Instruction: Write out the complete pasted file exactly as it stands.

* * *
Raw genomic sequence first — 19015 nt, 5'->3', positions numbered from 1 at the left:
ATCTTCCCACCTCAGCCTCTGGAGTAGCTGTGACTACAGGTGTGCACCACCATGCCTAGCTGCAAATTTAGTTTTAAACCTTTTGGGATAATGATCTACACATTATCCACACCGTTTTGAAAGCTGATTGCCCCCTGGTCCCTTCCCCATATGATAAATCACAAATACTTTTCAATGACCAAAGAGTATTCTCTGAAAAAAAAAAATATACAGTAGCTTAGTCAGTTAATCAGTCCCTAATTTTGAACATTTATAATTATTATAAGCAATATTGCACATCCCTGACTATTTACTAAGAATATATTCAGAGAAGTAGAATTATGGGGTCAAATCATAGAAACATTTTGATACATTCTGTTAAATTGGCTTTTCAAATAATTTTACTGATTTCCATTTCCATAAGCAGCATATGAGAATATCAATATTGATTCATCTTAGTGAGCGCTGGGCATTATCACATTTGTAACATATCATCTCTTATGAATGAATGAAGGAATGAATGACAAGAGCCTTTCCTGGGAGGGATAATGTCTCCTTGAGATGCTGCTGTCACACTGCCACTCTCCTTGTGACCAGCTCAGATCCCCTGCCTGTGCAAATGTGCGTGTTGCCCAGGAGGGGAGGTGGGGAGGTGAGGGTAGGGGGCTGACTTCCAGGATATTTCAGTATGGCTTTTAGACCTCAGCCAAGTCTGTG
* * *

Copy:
Raw genomic sequence first — 19015 nt, 5'->3', positions numbered from 1 at the left:
ATCTTCCCACCTCAGCCTCTGGAGTAGCTGTGACTACAGGTGTGCACCACCATGCCTAGCTGCAAATTTAGTTTTAAACCTTTTGGGATAATGATCTACACATTATCCACACCGTTTTGAAAGCTGATTGCCCCCTGGTCCCTTCCCCATATGATAAATCACAAATACTTTTCAATGACCAAAGAGTATTCTCTGAAAAAAAAAAATATACAGTAGCTTAGTCAGTTAATCAGTCCCTAATTTTGAACATTTATAATTATTATAAGCAATATTGCACATCCCTGACTATTTACTAAGAATATATTCAGAGAAGTAGAATTATGGGGTCAAATCATAGAAACATTTTGATACATTCTGTTAAATTGGCTTTTCAAATAATTTTACTGATTTCCATTTCCATAAGCAGCATATGAGAATATCAATATTGATTCATCTTAGTGAGCGCTGGGCATTATCACATTTGTAACATATCATCTCTTATGAATGAATGAAGGAATGAATGACAAGAGCCTTTCCTGGGAGGGATAATGTCTCCTTGAGATGCTGCTGTCACACTGCCACTCTCCTTGTGACCAGCTCAGATCCCCTGCCTGTGCAAATGTGCGTGTTGCCCAGGAGGGGAGGTGGGGAGGTGAGGGTAGGGGGCTGACTTCCAGGATATTTCAGTATGGCTTTTAGACCTCAGCCAAGTCTGTG